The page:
Without the addition of these two new members and the arrangement for greater time to be given by two of the other members, we would not have had anything life four reports next year, but I would not like to forecast the position for 1952 because that depends on the amount of work the Commission will have to do.

Mr. I. J. Pitman

Has the right hon. Gentleman consulted his own Organisation and Methods Department with a view to looking at the organisation and staffing of this particular section of our activities? Is it not wise that if he is adding a couple of generals he should consider whether the adding of men and women of lower rank to do the advising, could not also be regarded as a most important factor for quick action?

Mr. Wilson

I am glad to see this enthusiasm on the part of hon. Gentlemen opposite for increases in Civil Service staffs where necessary—and in this case it certainly is necessary—but I can assure the hon. Gentleman that we took the necessary steps to increase the staff before increasing the number of what the hon. Gentleman calls "generals."

Mr. Nigel Davies

Is the right hon. Gentleman aware that the report on management accounting by the Anglo-American Council on Productivity recom- mended that a separate, independent investigation should be undertaken to consider whether restrictive practices and price-fixing arrangements by trade associations should be made illegal, and is he prepared to follow this recommendation?

Mr. Wilson

I answered a Question on that last week, but, quite frankly, I think I ought to say that the time taken to deal with monopoly problems, which was agreed by both sides of the House following the war-time White Paper, has proved longer than many of us thought. It is a matter for consideration whether, instead of having every single case examined by the Monopolies Commission, we ought not to proceed to deal with certain bad practices on a wide front by legislation. I hope that hon. Members opposite who have shown this interest and enthusiasm will be similarly enthusiastic when we bring our proposals before Parliament.

Mr. Leslie Hale

Am I to understand my right hon. Friend as saying that he is expecting four more reports by the end of next year, and, if so, is that not an alarming delay? Will he say which reports will be forthcoming, and, approximately, on what date, and does not he think this is a very surprising and regrettable delay indeed?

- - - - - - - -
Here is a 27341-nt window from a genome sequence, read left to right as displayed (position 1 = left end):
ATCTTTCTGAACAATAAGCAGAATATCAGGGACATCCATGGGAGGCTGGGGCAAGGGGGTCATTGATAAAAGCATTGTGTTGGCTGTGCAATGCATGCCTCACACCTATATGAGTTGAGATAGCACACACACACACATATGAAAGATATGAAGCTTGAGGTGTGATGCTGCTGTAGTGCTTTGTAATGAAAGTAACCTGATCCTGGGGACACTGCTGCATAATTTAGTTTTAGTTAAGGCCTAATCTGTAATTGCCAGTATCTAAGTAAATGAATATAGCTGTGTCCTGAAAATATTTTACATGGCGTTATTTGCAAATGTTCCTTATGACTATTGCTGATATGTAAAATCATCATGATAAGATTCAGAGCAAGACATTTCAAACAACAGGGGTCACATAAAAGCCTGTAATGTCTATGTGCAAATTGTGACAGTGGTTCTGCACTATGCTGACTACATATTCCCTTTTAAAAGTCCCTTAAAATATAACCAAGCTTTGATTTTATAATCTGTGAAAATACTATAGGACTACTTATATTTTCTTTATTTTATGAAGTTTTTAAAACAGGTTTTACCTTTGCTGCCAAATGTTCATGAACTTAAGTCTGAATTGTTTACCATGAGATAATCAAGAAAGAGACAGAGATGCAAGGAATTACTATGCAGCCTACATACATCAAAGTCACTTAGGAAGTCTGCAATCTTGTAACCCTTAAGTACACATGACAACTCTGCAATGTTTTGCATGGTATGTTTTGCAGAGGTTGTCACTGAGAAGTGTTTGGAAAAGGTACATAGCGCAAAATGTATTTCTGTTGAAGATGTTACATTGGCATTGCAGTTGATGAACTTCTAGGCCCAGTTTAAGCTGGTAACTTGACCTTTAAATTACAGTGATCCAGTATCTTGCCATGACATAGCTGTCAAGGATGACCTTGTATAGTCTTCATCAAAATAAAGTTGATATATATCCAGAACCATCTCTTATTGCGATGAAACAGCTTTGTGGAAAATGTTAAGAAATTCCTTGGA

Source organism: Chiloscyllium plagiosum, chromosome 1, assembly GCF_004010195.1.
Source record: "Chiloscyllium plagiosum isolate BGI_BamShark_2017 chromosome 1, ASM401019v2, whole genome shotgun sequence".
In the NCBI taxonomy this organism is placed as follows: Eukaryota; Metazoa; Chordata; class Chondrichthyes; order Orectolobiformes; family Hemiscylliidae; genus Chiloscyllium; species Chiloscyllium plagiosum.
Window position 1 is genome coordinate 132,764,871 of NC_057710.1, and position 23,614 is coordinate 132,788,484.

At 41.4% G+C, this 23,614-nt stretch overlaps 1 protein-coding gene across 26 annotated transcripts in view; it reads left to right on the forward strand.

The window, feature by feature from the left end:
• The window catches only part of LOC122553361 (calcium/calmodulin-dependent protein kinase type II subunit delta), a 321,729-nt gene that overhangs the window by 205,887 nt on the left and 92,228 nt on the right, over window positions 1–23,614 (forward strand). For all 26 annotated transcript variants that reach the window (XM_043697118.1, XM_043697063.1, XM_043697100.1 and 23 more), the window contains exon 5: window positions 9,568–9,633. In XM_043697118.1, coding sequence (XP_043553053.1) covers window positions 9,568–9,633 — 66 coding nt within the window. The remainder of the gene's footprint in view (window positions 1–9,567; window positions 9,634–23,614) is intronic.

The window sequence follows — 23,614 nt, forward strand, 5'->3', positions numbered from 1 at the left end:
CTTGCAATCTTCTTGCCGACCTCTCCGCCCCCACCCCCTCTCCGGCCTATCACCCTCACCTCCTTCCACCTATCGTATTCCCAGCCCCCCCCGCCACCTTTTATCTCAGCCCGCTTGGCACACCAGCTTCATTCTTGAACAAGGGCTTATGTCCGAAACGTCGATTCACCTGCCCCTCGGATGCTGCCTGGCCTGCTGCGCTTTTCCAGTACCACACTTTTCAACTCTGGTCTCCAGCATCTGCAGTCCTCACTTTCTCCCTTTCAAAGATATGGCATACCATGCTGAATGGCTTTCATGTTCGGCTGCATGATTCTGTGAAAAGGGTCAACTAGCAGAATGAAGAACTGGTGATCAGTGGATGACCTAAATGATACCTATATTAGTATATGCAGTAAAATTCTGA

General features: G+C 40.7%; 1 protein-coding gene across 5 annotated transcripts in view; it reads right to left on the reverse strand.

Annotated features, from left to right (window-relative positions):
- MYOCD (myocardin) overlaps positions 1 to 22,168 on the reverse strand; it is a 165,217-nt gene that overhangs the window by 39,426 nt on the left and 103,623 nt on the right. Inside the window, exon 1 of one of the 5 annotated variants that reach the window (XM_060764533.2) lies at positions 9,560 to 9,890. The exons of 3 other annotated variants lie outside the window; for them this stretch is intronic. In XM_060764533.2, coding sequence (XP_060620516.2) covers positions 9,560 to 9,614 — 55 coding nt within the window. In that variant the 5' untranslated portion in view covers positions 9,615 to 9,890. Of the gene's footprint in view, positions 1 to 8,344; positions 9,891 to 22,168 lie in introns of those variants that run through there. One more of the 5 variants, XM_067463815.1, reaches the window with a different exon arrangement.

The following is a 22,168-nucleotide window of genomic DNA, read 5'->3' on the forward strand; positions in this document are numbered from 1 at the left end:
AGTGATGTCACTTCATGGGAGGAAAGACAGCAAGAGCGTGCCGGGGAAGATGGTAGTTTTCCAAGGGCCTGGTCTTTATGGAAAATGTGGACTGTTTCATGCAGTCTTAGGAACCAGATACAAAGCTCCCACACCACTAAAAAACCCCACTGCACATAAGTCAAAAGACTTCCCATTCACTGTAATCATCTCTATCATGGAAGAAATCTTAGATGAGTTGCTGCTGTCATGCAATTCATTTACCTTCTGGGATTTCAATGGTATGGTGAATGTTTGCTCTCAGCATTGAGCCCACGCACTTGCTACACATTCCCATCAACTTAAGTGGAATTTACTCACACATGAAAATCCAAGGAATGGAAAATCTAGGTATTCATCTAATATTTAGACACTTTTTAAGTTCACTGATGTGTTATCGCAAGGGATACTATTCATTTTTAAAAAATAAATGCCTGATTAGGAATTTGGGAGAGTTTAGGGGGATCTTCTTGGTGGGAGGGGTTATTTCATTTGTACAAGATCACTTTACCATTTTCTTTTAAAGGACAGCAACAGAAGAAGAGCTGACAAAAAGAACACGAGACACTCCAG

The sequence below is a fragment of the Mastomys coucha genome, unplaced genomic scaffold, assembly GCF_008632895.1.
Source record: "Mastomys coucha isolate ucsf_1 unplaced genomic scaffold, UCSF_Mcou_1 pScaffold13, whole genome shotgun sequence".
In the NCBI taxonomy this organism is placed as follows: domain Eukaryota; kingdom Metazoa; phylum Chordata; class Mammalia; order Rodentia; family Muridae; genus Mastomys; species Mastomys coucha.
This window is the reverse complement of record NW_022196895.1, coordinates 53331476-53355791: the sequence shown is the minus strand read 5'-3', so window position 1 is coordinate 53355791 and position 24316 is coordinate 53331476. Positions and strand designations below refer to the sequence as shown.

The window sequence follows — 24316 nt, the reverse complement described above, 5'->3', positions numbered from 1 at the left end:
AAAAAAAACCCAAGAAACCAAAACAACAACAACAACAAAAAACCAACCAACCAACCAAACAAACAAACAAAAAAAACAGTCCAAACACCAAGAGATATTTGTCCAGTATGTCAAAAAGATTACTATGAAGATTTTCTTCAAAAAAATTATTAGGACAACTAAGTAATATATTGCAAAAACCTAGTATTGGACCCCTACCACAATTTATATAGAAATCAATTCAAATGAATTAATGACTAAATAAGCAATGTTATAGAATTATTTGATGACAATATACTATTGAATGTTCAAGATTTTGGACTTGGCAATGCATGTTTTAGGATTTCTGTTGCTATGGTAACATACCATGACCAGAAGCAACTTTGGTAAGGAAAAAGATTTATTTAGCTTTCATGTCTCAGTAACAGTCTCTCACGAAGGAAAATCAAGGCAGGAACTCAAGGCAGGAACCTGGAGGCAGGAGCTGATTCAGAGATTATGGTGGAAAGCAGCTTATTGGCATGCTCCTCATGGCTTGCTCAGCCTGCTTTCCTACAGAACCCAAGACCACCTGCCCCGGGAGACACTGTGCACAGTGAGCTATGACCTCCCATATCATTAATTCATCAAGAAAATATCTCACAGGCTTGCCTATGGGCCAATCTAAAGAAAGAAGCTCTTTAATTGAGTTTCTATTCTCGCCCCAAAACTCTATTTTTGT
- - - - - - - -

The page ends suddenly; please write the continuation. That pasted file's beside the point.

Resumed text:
Mr. Wilson

I think that when my hon. Friend sees the report on dental goods he will realise what a tremendous volume of work has to be undertaken by the Commission if, as I am sure the whole House would desire, there is to be a thorough, fatual and impartial report in order to ensure that the interests concerned are given full justice.

Sir D. Maxwell Fyfe

Will the right hon. Gentleman consider this point, that if we are to try to obtain and apply general principles from the reports it is obviously most desirable for all of us to have a series of reports from which we can draw the principles? Therefore, will he realise that it is the view of every quarter of the House that we ought to do everything possible to expedite the getting out of further reports so that we can all make up our minds and make our contribution to the subject? May I assure the right hon. Gentleman that the whole House will do all it can to help him?

Mr. Wilson

I am sure that view is accepted by the whole House and by the Monopolies Commission, but when hon. Members study the report published today they will see an implicit recommendation by the Commission that, in respect of certain of the practices they are dealing with, the House might like to consider general legislation rather than specific action.